With Guyana among the countries responsible for oil giant ExxonMobil’s projected revenue growth from upstream oil ventures, the company intends to focus its earnings and its growth plans on its projects in Guyana and elsewhere.
In a release announcing that it had formalised its corporate plans and is expected to double its earnings by 2027, Exxon noted the value of its “low cost” projects in Guyana and other countries. ExxonMobil is currently producing oil in the Liza Field and has plans for three more such fields.
“Projected growth of cash flow and earnings in the upstream business results from aggressive cost reductions and progressing advantaged investments in low-cost-of-supply projects in Guyana, Brazil, and the Permian Basin in the United States.”
“More than 90 per cent of upstream planned capital investments through 2027 are expected to generate returns of greater than 10 per cent at prices less than or equal to $35 per barrel of oil equivalent, while reducing upstream GHG emissions intensity by 40-50 per cent through 2030, compared to 2016 levels,” ExxonMobil also said.
It was noted by the oil company that it plans to increase spending on greenhouse gas emission reduction projects over the next six years, to $15 billion. ExxonMobil also said it plans to maintain capital investments in the range of $20-$25 billion per year until 2027, though this can be subject to change due to adverse market conditions or other factors.
At the same time, ExxonMobil noted that it would focus its earnings on high return projects which are likely to include Guyana.
“Downstream and chemical earnings and cash flow growth plans are focused on high-return projects, which are expected to double the volume of valuable performance chemicals and lower-emission fuels and lubricants.”
“The company will leverage its industry-leading manufacturing scale, integration, and technology position to high-grade its portfolio and reduce costs, while optimising operations and leveraging the capabilities of the Low Carbon Solutions business to reduce greenhouse gas emission intensity at operated facilities,” the company noted.
The statement quoted Chairman and Chief Executive Officer Darren Woods, who spoke of the efforts being made to reduce greenhouse gas emissions. According to him, it is expected that ExxonMobil will meet its 2025 greenhouse gas emission target, ahead of schedule. Woods also referenced Exxon’s balance sheet.
“The restored strength of our balance sheet and improved financial outlook support accelerating investment in our industry-advantaged, high-return projects, and a growing list of financially accretive lower-emission business opportunities,” he said.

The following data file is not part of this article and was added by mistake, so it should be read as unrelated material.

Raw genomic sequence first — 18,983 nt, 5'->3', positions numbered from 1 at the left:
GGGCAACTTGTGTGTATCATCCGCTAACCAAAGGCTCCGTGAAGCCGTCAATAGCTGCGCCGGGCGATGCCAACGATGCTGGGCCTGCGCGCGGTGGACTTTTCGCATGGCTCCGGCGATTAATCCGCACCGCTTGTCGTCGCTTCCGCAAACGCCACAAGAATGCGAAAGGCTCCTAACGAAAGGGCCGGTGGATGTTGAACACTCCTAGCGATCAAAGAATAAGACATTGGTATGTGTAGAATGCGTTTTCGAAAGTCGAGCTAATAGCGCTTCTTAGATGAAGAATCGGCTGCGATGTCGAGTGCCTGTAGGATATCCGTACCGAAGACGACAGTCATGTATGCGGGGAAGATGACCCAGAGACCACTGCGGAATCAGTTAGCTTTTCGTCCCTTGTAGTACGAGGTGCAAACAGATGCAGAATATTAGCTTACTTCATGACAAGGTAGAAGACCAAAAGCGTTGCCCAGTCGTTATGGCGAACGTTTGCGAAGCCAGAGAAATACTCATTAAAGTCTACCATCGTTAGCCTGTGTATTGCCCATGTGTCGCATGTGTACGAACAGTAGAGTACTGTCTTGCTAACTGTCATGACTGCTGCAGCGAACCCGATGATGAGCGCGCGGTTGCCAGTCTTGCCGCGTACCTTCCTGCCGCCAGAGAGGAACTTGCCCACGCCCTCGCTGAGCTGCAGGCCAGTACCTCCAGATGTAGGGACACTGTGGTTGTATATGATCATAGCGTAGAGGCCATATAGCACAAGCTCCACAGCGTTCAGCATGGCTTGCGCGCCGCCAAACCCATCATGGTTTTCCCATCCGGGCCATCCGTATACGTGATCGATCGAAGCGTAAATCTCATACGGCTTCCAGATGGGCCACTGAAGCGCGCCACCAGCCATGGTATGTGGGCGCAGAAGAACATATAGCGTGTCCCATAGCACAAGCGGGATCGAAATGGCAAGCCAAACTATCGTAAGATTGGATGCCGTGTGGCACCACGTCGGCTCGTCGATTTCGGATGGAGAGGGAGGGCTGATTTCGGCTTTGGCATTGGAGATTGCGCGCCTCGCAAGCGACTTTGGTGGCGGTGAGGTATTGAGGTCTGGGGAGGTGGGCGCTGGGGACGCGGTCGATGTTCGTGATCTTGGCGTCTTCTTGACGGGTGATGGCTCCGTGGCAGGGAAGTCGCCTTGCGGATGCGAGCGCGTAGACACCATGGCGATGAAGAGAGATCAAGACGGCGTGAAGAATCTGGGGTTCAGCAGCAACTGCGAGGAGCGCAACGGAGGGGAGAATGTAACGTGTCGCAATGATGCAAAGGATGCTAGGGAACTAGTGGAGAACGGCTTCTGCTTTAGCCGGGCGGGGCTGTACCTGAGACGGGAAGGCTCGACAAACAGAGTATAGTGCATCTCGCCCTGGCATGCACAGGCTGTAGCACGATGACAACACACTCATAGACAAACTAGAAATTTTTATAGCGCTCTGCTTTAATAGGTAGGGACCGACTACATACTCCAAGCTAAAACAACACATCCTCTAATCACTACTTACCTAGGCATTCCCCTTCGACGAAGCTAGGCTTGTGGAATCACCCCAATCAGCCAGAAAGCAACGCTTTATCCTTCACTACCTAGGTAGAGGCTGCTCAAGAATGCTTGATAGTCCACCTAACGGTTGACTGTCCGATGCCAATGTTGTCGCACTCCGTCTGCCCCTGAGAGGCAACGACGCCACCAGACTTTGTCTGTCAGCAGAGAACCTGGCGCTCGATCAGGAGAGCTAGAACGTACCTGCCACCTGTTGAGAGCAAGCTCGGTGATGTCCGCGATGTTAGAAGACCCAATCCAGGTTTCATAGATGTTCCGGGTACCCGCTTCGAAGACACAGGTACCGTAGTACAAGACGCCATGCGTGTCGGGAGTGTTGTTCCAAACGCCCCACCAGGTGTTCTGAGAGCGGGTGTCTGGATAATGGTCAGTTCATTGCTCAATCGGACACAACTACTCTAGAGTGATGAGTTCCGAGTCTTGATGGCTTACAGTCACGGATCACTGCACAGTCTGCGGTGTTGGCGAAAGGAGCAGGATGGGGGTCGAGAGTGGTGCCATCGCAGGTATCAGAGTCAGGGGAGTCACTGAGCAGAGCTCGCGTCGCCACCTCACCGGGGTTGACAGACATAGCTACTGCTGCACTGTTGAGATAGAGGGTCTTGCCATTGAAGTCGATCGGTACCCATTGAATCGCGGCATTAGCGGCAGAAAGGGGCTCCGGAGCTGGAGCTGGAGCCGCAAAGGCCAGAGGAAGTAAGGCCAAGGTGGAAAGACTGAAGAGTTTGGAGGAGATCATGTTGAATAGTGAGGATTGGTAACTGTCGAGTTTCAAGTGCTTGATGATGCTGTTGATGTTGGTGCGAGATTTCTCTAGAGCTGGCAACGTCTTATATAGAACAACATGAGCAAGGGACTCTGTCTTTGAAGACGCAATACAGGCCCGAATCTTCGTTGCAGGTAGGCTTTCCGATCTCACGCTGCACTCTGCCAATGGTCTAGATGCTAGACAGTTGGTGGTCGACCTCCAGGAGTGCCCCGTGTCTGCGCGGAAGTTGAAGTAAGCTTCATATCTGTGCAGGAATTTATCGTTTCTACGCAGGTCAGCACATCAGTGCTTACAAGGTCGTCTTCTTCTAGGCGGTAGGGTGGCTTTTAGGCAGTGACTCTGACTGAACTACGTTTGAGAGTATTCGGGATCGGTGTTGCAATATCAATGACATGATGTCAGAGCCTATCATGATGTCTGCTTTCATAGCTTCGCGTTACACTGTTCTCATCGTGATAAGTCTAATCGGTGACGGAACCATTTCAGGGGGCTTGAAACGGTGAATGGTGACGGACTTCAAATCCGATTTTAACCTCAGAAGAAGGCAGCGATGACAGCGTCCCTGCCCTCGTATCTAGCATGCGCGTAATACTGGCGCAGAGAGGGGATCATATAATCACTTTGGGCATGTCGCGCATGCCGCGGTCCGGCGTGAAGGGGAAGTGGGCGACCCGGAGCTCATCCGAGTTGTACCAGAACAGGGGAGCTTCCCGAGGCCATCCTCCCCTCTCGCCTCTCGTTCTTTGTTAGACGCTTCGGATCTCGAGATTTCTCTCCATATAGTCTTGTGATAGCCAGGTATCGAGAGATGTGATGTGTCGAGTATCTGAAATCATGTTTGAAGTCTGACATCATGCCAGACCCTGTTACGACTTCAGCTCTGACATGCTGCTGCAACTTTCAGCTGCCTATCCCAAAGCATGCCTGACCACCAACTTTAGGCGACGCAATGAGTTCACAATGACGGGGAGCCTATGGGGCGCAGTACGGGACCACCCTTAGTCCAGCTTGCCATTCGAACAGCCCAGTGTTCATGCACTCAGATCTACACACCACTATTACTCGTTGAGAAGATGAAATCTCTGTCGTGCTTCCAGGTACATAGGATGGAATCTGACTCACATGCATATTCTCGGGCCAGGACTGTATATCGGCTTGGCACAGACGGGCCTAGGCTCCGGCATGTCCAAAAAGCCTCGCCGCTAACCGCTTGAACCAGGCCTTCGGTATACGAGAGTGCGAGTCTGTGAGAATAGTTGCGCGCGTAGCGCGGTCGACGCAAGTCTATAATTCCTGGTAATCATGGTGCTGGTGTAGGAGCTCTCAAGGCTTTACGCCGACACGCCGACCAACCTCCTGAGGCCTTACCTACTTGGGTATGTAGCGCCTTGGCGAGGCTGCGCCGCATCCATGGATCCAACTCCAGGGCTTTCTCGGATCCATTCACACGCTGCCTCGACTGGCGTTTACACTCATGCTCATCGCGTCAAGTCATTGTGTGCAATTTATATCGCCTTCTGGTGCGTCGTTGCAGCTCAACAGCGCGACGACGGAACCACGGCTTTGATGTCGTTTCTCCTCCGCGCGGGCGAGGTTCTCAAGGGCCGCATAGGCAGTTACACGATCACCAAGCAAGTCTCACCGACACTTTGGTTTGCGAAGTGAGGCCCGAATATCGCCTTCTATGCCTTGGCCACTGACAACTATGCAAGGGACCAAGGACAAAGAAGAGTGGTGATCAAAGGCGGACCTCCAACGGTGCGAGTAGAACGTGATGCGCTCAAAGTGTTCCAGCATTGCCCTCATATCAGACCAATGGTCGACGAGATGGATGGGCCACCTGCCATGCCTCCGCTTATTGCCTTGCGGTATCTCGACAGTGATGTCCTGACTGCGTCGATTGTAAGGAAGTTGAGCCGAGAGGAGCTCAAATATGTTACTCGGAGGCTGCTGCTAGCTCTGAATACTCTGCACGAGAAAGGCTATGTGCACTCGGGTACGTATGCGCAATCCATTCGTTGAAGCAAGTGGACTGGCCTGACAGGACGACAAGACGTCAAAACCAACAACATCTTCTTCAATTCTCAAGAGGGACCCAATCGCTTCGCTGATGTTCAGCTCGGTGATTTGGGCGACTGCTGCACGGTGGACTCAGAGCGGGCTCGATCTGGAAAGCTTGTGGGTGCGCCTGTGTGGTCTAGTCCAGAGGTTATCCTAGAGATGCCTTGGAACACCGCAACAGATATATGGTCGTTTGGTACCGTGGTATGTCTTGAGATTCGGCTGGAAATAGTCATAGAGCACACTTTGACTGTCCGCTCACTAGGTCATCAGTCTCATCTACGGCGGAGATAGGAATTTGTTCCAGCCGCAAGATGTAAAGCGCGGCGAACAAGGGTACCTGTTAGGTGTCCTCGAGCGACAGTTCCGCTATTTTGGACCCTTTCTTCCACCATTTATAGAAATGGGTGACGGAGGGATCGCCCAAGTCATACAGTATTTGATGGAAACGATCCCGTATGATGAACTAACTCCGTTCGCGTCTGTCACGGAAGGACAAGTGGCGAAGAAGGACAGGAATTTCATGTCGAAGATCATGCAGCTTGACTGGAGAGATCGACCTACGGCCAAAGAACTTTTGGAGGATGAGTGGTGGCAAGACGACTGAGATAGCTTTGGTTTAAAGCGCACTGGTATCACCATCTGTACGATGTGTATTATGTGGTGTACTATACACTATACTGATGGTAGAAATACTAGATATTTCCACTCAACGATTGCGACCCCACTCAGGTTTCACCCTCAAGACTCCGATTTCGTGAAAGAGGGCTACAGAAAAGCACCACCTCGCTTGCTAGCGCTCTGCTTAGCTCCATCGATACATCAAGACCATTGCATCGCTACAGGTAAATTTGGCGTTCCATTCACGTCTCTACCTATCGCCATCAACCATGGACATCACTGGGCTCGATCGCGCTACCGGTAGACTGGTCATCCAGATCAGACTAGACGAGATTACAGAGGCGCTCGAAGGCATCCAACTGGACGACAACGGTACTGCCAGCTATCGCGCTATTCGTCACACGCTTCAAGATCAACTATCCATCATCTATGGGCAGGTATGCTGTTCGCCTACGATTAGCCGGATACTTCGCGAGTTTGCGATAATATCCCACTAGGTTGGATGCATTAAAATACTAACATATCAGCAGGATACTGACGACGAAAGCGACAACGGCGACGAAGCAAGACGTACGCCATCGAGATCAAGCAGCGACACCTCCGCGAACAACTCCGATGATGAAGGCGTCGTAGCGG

“Our strategy is designed to create shareholder value by leveraging our competitive advantages while maintaining flexibility to respond to future policy changes and technology advances associated with the energy transition.”
Besides the Liza 1 field, Exxon already has approval from the Environmental Protection Agency (EPA) for two other projects; the Liza 2 and Payara developments. Yellowtail, its fourth project, has an anticipated start date of late 2025 pending governmental approvals and project sanctioning.
ExxonMobil has said it anticipates at least six projects offshore Guyana will be online by 2027, with developmental drilling recently starting on the second one, the Liza Phase 2 project. Back in May 2019, EEPGL was granted approval by the Environmental Protection Agency (EPA) to go ahead with its Liza Phase 2 Development offshore Guyana.
The oil company had said that the project will have the capacity to produce 220,000 barrels of oil per day. Exxon had also revealed that the Liza Phase 2 development was funded at the cost of some US$6 billion, including a lease capitalisation cost of approximately $1.6 billion, for the Liza Unity FPSO vessel. For the Phase 2 Development, six drill centres were planned, along with approximately 30 wells – 15 productions, nine water injection and six gas injection wells.
The US$9 billion Payara development, the third development, will meanwhile target an estimated resource base of about 600 million oil-equivalent barrels and was at one point considered to be the largest single planned investment in the history of Guyana.
The Yellowtail development, which will be oil giant ExxonMobil’s fourth development in Guyana’s waters, will turn out to be the single largest development so far in terms of barrels per day (bpd) of oil, with a mammoth 250,000 bpd targeted.